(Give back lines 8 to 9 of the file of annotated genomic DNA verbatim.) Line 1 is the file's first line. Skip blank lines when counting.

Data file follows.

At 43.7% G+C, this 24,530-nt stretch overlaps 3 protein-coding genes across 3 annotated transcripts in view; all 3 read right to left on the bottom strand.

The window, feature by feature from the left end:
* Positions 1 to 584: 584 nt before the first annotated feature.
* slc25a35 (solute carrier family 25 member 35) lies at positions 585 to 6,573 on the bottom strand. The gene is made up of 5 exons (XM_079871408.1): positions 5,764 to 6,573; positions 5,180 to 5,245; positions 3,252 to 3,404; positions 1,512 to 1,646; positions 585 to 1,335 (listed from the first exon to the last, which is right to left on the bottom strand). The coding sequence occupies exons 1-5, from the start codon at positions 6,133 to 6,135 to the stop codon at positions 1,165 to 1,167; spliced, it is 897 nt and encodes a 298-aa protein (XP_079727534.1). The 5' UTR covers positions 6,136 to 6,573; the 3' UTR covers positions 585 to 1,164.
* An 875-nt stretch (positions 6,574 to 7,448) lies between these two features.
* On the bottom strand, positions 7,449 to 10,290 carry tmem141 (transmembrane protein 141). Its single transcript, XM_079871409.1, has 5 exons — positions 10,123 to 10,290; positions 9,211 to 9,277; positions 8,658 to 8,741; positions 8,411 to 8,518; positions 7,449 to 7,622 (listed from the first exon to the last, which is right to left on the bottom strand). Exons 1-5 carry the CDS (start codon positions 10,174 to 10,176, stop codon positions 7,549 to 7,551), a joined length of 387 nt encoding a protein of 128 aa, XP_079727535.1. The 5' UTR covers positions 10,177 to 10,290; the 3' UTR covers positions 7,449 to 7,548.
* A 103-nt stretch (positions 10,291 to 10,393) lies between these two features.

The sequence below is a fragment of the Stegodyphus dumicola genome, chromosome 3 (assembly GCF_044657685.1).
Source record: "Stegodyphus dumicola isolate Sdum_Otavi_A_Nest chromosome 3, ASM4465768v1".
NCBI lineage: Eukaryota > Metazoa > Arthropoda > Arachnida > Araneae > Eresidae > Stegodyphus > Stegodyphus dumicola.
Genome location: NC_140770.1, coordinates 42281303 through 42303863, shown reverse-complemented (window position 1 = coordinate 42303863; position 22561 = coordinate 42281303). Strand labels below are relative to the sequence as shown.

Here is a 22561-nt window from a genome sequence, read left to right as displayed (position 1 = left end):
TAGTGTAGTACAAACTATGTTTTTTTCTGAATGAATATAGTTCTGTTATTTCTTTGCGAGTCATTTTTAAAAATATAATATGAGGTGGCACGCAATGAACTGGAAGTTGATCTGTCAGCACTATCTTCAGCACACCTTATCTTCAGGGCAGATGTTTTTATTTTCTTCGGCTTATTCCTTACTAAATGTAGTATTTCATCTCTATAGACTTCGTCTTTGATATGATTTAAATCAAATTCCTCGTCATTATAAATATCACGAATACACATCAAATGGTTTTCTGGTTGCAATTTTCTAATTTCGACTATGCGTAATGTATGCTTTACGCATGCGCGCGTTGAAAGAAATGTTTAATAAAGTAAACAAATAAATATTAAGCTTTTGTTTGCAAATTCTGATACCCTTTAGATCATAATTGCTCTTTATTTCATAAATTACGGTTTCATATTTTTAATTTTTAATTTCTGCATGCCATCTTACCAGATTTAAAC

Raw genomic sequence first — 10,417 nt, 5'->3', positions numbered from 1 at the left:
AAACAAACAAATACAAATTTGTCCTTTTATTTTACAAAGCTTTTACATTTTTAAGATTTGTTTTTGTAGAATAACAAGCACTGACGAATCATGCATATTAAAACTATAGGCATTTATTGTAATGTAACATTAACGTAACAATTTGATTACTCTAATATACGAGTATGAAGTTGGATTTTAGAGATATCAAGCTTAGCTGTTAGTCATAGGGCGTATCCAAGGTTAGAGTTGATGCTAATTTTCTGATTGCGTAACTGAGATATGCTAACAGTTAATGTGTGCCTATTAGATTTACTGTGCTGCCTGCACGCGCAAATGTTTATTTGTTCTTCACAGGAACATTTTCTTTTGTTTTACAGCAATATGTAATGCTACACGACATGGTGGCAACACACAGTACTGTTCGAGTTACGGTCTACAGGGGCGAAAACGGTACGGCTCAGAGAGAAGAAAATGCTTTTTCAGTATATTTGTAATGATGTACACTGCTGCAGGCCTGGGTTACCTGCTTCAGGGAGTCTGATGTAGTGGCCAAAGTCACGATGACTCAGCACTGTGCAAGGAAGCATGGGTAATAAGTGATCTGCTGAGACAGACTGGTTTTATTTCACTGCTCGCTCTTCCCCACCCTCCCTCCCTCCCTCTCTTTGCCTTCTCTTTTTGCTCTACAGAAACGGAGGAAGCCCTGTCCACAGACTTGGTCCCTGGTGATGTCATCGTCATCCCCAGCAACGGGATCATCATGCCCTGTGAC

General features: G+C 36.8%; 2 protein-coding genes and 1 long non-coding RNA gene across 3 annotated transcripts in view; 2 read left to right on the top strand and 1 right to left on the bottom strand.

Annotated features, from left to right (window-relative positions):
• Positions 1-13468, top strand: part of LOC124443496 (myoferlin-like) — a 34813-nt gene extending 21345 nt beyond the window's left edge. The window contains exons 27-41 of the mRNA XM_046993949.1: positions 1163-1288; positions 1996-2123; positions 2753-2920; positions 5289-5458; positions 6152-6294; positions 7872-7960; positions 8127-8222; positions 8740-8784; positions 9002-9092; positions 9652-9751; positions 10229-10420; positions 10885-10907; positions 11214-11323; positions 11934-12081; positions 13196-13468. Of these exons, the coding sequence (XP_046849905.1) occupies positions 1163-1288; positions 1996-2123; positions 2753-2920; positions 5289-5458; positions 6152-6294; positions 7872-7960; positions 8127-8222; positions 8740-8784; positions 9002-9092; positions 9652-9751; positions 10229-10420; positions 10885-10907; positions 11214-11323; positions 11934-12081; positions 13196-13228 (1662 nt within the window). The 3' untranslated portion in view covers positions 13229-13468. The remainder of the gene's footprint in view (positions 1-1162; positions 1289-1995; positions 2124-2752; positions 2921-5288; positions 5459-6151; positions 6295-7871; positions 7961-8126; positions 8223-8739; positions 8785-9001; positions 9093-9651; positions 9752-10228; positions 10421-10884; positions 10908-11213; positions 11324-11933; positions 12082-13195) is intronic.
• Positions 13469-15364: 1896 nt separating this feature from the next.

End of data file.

The sequence below is a fragment of the Stegodyphus dumicola genome, chromosome 3 (assembly GCF_044657685.1).
Source record: "Stegodyphus dumicola isolate Sdum_Otavi_A_Nest chromosome 3, ASM4465768v1".